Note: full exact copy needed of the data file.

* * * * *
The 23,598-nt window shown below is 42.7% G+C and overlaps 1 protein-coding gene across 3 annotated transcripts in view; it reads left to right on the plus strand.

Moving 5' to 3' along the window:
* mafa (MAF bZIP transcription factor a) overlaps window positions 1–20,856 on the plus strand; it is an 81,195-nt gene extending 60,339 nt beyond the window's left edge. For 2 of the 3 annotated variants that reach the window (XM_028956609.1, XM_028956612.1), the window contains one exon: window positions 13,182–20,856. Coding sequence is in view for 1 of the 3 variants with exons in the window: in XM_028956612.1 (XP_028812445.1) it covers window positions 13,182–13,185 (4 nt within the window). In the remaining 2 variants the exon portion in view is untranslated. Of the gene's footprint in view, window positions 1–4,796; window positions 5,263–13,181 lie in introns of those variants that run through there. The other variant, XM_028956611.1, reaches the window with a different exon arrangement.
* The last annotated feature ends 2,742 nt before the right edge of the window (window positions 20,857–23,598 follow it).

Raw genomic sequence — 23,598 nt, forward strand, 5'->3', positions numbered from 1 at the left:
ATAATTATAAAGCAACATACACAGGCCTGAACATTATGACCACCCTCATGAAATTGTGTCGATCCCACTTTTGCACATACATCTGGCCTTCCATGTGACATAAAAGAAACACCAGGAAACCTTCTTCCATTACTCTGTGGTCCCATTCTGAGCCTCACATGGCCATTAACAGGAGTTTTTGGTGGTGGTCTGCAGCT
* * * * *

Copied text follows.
The 23,598-nt window shown below is 42.7% G+C and overlaps 1 protein-coding gene across 3 annotated transcripts in view; it reads left to right on the plus strand.

Moving 5' to 3' along the window:
* mafa (MAF bZIP transcription factor a) overlaps window positions 1–20,856 on the plus strand; it is an 81,195-nt gene extending 60,339 nt beyond the window's left edge. For 2 of the 3 annotated variants that reach the window (XM_028956609.1, XM_028956612.1), the window contains one exon: window positions 13,182–20,856. Coding sequence is in view for 1 of the 3 variants with exons in the window: in XM_028956612.1 (XP_028812445.1) it covers window positions 13,182–13,185 (4 nt within the window). In the remaining 2 variants the exon portion in view is untranslated. Of the gene's footprint in view, window positions 1–4,796; window positions 5,263–13,181 lie in introns of those variants that run through there. The other variant, XM_028956611.1, reaches the window with a different exon arrangement.
* The last annotated feature ends 2,742 nt before the right edge of the window (window positions 20,857–23,598 follow it).

Raw genomic sequence — 23,598 nt, forward strand, 5'->3', positions numbered from 1 at the left:
ATAATTATAAAGCAACATACACAGGCCTGAACATTATGACCACCCTCATGAAATTGTGTCGATCCCACTTTTGCACATACATCTGGCCTTCCATGTGACATAAAAGAAACACCAGGAAACCTTCTTCCATTACTCTGTGGTCCCATTCTGAGCCTCACATGGCCATTAACAGGAGTTTTTGGTGGTGGTCTGCAGCT